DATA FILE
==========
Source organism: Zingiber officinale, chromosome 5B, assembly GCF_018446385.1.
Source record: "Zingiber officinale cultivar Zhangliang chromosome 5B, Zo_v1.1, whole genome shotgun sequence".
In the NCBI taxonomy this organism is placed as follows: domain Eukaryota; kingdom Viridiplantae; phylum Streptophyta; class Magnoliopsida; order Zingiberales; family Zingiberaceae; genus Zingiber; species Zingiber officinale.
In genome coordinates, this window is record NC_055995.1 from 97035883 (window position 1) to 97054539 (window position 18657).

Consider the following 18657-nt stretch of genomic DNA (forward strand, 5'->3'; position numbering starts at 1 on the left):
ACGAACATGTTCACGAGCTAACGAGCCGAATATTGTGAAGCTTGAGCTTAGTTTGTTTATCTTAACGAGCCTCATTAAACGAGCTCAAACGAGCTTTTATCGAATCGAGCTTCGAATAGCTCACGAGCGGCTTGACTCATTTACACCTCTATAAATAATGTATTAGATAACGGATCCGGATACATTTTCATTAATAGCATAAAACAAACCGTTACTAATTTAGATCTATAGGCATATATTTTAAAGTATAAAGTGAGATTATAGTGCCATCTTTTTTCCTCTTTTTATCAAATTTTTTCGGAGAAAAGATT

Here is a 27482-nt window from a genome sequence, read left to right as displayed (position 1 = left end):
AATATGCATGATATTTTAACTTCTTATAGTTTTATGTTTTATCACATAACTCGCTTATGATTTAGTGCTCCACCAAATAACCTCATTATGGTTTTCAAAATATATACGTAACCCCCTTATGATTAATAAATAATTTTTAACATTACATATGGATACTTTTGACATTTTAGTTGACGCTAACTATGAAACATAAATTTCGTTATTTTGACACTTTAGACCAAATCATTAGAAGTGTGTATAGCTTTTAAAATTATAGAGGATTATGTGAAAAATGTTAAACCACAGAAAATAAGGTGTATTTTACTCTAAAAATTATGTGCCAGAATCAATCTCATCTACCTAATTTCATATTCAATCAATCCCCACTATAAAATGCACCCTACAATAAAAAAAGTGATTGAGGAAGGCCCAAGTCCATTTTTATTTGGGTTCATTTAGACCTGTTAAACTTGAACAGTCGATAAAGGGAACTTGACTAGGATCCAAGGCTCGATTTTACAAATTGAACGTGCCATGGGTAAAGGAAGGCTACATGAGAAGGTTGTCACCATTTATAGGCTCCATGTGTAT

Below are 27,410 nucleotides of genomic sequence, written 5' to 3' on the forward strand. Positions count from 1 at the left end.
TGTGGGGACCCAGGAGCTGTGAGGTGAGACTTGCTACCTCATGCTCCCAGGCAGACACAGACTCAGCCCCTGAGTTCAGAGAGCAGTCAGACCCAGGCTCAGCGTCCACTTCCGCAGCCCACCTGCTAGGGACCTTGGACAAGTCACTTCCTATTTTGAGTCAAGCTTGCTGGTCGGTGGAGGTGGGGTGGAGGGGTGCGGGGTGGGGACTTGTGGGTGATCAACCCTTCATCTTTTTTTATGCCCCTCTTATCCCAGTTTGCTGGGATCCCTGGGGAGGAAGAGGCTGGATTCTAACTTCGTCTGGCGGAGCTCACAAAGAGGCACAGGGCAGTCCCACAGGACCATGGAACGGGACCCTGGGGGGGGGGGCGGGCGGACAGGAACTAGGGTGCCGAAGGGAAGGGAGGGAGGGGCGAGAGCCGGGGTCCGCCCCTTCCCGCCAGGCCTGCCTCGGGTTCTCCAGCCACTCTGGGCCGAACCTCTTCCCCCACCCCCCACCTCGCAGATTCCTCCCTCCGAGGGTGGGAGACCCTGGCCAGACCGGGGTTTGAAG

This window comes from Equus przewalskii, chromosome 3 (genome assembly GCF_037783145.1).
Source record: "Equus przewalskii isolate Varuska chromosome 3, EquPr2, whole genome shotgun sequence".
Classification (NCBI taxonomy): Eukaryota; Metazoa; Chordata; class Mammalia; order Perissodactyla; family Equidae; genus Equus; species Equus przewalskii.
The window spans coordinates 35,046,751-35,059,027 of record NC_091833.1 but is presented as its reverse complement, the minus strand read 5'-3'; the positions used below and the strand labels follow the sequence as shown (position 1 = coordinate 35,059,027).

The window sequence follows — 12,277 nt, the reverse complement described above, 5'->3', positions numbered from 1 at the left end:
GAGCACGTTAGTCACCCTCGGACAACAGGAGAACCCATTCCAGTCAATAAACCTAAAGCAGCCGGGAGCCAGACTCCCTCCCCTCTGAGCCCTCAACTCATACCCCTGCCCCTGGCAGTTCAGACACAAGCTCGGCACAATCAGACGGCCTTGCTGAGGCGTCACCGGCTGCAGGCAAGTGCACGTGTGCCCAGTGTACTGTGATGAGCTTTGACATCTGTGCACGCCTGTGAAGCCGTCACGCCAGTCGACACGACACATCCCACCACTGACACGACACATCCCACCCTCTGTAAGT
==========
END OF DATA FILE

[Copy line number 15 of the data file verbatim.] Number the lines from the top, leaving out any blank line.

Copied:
The window sequence follows — 12,277 nt, the reverse complement described above, 5'->3', positions numbered from 1 at the left end: